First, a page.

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The Sins of the Fathers

God is bloody well unfair, I thought as a child on the Sunday morning our clergyman read Number 14:18: ‘The LORD is longsuffering, and of great mercy, forgiving iniquity and transgression, and by no means clearing the guilty, visiting the iniquity of the fathers upon the children unto the third and fourth generation’.

Why should the innocent, little children be penalised for the sins of their father, grandfather and great-grandfather, I wondered. God seemed cruel to me and jolly unfair.

It was years later and having the ‘sins of the fathers’ visited upon me before I understood the verse and realised, God may not be the cruel ogre I thought him to be. Without direct interference in our lives, he uses pain to clumsily lead us away from evil and towards good.

Here’s how I would describe it. Imagine a school bully who punches you in the arm every chance he/she gets. You develop a large purple welt. Armed with this visual evidence of bullying, you approach the headmaster who puts an end to the abuse.

Now imagine the punches occur but leave no trace. The abuse is just as painful and damaging but also invisible and interior. You approach your headmaster with your tale of woe but with no evidence to buoy your claim, he dismisses you as a victim-player and attention-seeker. This allows the bullying to continue, indefinitely, unchequed.

It’s that way with the ‘sins of the fathers’. If their iniquity leaves no trace of pain, it will be allowed to run rampant. I’ve heard of families where the great-grandfather created an atmosphere of incest. He may even be one of those vile men who teach their sons how to rape their sisters. This will continue, unchecked, in each generation as happened in my husband, Rhys’, family until one brave member finally says ‘No! Enough!’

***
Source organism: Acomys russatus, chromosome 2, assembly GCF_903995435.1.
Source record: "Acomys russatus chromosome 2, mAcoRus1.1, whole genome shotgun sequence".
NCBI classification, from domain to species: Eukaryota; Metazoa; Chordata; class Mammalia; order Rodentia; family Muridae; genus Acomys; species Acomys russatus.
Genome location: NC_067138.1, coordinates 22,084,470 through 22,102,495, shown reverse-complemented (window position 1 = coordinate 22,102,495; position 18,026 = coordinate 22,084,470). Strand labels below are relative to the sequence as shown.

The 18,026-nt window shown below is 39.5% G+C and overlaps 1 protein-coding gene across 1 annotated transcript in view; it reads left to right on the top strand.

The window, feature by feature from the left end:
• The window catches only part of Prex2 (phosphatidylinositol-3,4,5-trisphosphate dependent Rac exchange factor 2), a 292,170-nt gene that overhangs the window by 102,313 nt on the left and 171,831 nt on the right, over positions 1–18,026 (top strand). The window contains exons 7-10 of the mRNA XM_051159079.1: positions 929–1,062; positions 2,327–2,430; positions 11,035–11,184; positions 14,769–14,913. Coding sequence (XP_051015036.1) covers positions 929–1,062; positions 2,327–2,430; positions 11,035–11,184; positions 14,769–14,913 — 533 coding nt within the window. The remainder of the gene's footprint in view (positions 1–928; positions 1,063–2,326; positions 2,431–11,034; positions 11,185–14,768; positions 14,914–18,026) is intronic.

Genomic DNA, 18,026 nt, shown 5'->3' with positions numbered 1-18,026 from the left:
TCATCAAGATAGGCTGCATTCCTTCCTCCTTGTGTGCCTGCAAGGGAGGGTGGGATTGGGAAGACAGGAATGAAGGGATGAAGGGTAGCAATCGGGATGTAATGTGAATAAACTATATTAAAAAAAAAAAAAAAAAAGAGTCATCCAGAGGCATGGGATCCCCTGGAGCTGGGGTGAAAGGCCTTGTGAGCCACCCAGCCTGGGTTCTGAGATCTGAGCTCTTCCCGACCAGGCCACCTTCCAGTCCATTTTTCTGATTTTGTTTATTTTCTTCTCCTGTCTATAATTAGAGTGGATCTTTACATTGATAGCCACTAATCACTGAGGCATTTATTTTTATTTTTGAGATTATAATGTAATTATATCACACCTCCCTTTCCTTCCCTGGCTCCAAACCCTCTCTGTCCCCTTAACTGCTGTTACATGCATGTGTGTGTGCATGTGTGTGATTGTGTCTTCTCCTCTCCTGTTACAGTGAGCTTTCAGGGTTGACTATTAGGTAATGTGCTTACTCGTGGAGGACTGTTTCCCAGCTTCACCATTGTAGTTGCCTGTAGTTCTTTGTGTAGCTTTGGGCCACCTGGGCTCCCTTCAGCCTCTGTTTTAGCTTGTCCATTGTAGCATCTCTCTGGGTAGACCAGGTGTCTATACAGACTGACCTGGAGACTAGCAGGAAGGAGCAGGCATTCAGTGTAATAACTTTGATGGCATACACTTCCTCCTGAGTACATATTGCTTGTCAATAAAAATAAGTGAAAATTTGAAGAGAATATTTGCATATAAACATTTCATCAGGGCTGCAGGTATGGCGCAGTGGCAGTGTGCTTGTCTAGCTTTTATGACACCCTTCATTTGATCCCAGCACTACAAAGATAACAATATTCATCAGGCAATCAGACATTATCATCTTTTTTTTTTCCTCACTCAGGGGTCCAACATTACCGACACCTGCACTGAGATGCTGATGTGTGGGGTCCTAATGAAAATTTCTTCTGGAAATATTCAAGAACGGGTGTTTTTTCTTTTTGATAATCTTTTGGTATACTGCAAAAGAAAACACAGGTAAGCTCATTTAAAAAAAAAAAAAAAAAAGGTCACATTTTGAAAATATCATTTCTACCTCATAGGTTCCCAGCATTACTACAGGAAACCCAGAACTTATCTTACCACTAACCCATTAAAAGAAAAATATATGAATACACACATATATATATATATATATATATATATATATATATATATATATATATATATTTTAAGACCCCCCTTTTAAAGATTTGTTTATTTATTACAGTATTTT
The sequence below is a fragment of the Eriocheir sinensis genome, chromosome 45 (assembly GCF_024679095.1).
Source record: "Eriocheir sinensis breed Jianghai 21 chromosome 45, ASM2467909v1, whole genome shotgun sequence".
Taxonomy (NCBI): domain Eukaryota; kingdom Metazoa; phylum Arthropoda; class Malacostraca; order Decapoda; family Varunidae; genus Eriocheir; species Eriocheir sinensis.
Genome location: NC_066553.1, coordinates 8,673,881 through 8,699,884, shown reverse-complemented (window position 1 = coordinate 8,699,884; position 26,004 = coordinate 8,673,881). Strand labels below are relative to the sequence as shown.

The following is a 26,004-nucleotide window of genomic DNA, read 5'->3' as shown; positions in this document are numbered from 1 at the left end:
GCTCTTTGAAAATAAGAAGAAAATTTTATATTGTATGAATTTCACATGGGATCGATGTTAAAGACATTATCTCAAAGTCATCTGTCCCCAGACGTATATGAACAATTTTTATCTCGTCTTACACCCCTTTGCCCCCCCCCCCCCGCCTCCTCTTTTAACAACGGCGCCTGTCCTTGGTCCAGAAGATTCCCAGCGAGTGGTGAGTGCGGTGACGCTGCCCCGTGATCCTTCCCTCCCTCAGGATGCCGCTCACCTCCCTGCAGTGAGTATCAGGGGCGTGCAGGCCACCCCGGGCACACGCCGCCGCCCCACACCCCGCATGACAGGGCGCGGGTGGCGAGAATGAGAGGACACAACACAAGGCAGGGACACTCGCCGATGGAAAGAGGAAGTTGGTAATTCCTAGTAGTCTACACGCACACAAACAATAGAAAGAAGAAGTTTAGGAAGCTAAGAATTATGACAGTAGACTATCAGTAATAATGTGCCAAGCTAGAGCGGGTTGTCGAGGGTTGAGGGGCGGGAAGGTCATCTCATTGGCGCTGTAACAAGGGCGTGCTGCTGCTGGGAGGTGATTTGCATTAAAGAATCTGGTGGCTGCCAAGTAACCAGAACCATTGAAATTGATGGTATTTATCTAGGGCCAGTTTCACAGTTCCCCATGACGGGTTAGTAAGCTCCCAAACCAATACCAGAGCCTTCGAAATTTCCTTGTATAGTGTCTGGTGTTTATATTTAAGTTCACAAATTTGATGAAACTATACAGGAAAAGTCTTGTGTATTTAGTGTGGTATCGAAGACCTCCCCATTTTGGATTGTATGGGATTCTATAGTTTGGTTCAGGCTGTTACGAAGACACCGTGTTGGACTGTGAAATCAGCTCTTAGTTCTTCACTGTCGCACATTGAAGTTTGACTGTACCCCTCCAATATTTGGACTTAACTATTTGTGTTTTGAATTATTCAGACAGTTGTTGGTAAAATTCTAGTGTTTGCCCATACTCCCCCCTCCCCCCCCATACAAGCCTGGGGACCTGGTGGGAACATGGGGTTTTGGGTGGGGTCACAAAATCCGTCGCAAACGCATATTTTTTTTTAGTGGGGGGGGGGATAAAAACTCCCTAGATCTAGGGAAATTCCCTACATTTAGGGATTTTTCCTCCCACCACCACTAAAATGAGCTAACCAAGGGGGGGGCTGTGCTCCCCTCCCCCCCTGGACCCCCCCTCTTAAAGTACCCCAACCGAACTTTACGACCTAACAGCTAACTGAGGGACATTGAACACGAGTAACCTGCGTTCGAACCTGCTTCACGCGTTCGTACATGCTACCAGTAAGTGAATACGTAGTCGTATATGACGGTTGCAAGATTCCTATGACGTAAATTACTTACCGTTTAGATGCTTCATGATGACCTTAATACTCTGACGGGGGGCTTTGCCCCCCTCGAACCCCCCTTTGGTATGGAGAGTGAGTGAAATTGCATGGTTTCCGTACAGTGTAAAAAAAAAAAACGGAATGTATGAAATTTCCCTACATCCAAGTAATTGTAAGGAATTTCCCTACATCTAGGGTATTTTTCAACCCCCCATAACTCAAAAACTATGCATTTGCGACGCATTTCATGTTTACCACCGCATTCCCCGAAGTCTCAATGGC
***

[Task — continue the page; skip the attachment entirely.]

But they can’t do that unless they’re aware of the pain, the toxic dynamics. If there were no manifestations, no damage from a family culture of incest, it would continue unchequed, generation after generation.

Is it fair to those who did no wrong? Absolutely not.

But someone must end the iniquity. Someone must cry ‘Enough is enough!’ Unfortunately, this is usually the wounded, hurting, innocent victim of the ‘sins of the fathers’.

In some way, this twisted logic makes sense of the senseless suffering of those who did nothing wrong. It answers the age-old question ‘why do bad things happen to good people’.

To be fair, good things and bad things happen to all of us, the good and the bad alike. But why do the good have to suffer the effects of the bad that befalls them?

Because in the absence of suffering, evil would run rampant. With no suffering resulting from evil actions perpetrated by evil people, it would still be evil but it would be impossible to discern that it was evil. Suffering is the clue. Suffering keeps evil in cheque.

This is the only logic I can find in ‘the sins of the fathers’ and ‘why do bad things happen to good people’. It’s tortured and twisted but in some way, it makes sense. At least, it makes sense to me.

Suffering happens so we know what is evil. Suffering happens so we can protect ourselves and put a stop to the wrongdoing that is causing us so much pain hopefully long before it reaches the third and fourth generations.

Photo by DrPhotoMoto

The Sins of the Fathers

Ivy Blonwyn

Ivy Blonwyn is a Welsh freelance writer and photographer. She and her husband have been trying, unsuccessfully, to start a family for several years. Ivy can relate to the pain, confusion, jealousy and sense of injustice that accompanies infertility. But she also knows the pain of being a step-mother to children who’s vindictive birth mother has systematically employed Parental Alienation to distance them from their birth-father, Ivy’s husband, Rhys. Her articles, often illustrated with her photos, are intended to validate and comfort those who suffer from infertility, Parental Alienation and the pain of sexual abuse. She finds solace in indulging her passion for plein air photography during long tramps with her husband through the fields, hills and castles of Cardiff. Follow Ivy on Facebook at or contact her at [email protected]

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APA Reference
Blonwyn, I. (2019). The Sins of the Fathers. Psych Central. Retrieved on May 30, 2020, from


Last updated: 18 May 2019
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